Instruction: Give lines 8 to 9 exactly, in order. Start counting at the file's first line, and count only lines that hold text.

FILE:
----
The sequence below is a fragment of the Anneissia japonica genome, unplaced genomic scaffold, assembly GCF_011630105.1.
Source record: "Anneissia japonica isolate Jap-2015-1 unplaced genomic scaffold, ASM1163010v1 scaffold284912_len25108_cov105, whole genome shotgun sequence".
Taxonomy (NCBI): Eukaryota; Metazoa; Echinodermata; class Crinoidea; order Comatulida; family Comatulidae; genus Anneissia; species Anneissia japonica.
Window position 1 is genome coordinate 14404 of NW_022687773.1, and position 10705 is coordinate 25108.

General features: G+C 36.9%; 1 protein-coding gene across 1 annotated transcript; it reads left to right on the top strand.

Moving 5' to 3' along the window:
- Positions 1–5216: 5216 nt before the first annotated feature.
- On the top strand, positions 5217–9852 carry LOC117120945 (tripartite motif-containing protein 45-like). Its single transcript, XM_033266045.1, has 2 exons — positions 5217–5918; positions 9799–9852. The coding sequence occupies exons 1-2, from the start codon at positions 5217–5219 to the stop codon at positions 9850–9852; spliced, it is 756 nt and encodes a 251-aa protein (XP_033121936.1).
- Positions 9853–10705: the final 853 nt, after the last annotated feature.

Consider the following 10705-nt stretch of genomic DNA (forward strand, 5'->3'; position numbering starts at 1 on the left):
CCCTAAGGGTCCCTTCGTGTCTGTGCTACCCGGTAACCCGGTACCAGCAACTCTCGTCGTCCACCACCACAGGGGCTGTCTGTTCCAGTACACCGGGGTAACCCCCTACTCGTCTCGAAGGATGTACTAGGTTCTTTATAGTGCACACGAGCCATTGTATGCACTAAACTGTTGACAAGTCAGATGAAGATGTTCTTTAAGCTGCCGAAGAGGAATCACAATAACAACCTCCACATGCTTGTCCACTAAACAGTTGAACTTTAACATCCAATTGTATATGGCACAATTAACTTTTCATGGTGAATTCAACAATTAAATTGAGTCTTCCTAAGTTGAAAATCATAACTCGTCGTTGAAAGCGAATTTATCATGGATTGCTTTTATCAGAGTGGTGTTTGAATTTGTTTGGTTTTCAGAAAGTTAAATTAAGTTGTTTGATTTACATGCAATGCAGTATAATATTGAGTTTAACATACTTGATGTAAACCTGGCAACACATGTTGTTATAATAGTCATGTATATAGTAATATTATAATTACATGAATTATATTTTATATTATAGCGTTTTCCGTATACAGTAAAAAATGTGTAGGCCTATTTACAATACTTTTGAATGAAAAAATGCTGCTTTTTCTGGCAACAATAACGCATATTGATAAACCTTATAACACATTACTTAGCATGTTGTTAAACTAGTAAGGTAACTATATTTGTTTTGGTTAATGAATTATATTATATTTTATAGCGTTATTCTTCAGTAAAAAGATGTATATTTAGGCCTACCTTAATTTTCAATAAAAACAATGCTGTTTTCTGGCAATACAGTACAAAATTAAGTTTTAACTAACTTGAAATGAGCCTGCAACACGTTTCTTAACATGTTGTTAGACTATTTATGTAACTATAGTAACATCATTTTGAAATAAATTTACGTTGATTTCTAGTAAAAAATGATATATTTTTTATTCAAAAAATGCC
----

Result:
- On the top strand, positions 5217–9852 carry LOC117120945 (tripartite motif-containing protein 45-like). Its single transcript, XM_033266045.1, has 2 exons — positions 5217–5918; positions 9799–9852. The coding sequence occupies exons 1-2, from the start codon at positions 5217–5219 to the stop codon at positions 9850–9852; spliced, it is 756 nt and encodes a 251-aa protein (XP_033121936.1).
- Positions 9853–10705: the final 853 nt, after the last annotated feature.